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[89 the qualities necessary to the foun- labar coast; whose habits were indation and permanency of a great vincible, though their bodies were empire, were among the carlieft easily subdued. feeds that sprung up in his mind; Nor was he more redoubtable and that he looked forward from as a warrior than as a ftatesman the smallest beginnings, to that and if his actions, and the chain ultimate point which never de and motives of his conduct, had parted from his view. The for- not been too remote from obser: mation of such a native military vation, to be thoroughly known force, as India had never beheld, and comprehended, he might porand was thought incapable of pro- fibly have been considered as one ducing; the conquest of great of the first politicians of his day, countries, and the acquisition of whether in Europe or in Afia. others without the sword; the rai. He was so far from being natusing of these to a degree of power, rally cruel, that he differed in eltimation, and real value, which that respect from all the eastern they never before pofleffed ; af. conquerors of whom we have any forded but a moderåte display of knowledge ; but as he detefted all. Hyder's talents and abilities. Be- private treachery, and was a strict Sides the efablishment of a mighty observer himself of the laws of empire, and the reducing of the war, and of the public faith, so, Europeans to their original state his punishments in the one inof merchants and factors, living, stance, and his retaliations in the as such, entirely under the pro. other, were so extremely severe, tection and government of the as to carry upon some occasions Itate, his vaft defigns reached, not the appearance of cruelty ; cfpeonly to becoming the greatest cially with those who were not commercial power of Asia, but informed of the causes, or who to what the eait had never before were not disposed to consider the beheld, the creation of an invin- motives. Hyder despised, and cible navy, which should for ever dispensed with, so far as it could secure the coasts of India from with propriety be done, the vain the invasions or insults of fo- pageantry and haughty pomp of reigners. If he was not a legis- the Indian courts ; living in haJator, he had, however, the me- bits of great intimacy and famirit of establishing so mild and liarity with his friends, courtiers, equitable a system of government and officers; displaying in his in his dominions, that the new own person the frank manners of subjects of so many countries were a camp, instead of the proud difnot only attached to his person tance and austere reserve of an in a moft extraordinary degree, eastern despot. He had been, but the neighbouring nations greatly through their own fault, Thewed on every occasion their and partly through their interwishes to come under his protec- ference with his designs, a bitter, tion ; excepting only from the and very nearly a fatal enemy, to foregoing part of this conclusion, the English East India company; that most fingular of all people, but it would be disgraceful and the conquered Nairs on the Ma. mean, on that account, to sup5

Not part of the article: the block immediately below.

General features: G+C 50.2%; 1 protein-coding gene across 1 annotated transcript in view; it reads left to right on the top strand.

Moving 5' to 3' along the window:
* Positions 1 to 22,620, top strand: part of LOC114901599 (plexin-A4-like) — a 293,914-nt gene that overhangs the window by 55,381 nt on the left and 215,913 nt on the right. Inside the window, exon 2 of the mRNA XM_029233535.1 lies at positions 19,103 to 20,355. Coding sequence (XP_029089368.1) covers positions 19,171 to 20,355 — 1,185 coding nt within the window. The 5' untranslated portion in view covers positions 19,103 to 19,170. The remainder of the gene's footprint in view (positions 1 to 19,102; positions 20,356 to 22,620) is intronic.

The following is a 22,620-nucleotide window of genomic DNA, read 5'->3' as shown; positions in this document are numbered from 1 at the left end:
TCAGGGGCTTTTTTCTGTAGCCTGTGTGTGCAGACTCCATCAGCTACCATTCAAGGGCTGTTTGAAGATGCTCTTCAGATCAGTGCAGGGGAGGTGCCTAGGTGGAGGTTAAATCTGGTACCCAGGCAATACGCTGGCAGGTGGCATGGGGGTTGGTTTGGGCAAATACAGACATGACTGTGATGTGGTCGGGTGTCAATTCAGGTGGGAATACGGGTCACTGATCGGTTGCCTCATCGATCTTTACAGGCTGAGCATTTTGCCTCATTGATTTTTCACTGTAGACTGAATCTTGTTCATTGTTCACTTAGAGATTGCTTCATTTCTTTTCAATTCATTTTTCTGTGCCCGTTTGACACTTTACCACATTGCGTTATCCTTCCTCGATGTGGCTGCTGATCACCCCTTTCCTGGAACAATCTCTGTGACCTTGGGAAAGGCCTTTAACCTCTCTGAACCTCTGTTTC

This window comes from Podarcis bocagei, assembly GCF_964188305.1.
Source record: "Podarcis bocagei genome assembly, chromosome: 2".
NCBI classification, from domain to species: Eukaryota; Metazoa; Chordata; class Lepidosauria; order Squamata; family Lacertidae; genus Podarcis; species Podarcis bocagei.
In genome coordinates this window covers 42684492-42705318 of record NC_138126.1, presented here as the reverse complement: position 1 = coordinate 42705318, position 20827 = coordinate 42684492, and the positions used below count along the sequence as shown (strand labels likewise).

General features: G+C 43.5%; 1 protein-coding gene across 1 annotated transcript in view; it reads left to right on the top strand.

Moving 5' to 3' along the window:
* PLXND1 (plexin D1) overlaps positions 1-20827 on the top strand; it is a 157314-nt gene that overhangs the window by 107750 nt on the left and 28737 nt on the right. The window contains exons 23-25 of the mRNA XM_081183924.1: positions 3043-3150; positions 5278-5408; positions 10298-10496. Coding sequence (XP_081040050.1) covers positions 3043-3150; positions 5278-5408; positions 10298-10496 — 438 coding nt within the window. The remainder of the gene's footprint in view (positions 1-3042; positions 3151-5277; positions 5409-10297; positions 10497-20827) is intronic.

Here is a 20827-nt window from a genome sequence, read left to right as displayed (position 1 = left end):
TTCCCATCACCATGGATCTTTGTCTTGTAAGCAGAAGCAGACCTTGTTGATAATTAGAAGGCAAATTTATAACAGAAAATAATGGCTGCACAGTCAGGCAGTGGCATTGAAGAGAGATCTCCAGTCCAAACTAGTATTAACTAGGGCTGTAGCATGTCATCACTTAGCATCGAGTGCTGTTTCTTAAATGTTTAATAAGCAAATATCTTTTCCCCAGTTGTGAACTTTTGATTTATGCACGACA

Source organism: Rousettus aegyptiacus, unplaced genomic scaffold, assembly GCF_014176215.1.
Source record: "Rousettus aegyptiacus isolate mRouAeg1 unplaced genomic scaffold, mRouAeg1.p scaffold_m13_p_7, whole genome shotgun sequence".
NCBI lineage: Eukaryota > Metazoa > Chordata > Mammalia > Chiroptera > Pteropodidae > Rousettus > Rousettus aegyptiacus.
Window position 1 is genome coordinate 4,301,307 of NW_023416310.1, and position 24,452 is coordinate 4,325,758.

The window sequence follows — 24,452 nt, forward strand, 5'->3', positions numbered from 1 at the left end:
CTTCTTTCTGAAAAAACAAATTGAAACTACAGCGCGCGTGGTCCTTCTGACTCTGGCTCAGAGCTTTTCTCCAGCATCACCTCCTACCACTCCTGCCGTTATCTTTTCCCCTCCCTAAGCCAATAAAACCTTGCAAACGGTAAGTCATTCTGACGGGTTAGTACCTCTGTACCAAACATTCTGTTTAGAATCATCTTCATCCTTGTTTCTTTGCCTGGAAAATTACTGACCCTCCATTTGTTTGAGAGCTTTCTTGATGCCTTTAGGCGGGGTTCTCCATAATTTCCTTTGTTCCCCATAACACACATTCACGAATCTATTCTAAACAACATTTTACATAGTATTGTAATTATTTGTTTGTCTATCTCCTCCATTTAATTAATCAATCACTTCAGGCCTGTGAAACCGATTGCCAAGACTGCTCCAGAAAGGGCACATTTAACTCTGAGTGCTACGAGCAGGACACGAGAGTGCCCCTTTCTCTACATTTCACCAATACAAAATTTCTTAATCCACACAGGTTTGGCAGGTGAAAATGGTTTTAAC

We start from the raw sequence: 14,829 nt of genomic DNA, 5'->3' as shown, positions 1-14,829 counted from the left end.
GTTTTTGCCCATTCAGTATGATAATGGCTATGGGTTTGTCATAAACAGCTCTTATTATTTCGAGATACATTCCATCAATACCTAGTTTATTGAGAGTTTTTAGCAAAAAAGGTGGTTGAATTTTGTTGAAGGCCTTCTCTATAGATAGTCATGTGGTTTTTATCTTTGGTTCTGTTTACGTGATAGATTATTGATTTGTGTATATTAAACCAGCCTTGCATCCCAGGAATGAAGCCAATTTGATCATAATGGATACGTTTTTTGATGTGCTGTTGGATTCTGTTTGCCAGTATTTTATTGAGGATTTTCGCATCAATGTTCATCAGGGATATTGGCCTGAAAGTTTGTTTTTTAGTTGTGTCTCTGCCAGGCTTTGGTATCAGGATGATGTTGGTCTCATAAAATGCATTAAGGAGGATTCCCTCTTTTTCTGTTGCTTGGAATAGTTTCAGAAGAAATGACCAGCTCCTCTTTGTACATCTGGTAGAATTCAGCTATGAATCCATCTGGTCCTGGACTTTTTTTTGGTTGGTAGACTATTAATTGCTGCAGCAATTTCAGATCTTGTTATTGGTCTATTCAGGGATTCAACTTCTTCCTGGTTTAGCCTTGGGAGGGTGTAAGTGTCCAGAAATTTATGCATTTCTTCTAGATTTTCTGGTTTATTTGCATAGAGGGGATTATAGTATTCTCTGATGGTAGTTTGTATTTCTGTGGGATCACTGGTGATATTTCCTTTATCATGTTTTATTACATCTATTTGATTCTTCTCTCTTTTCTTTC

press his virtues, or endeavour to excited great dissatisfaction conceal his great qualities. Bombay. That government had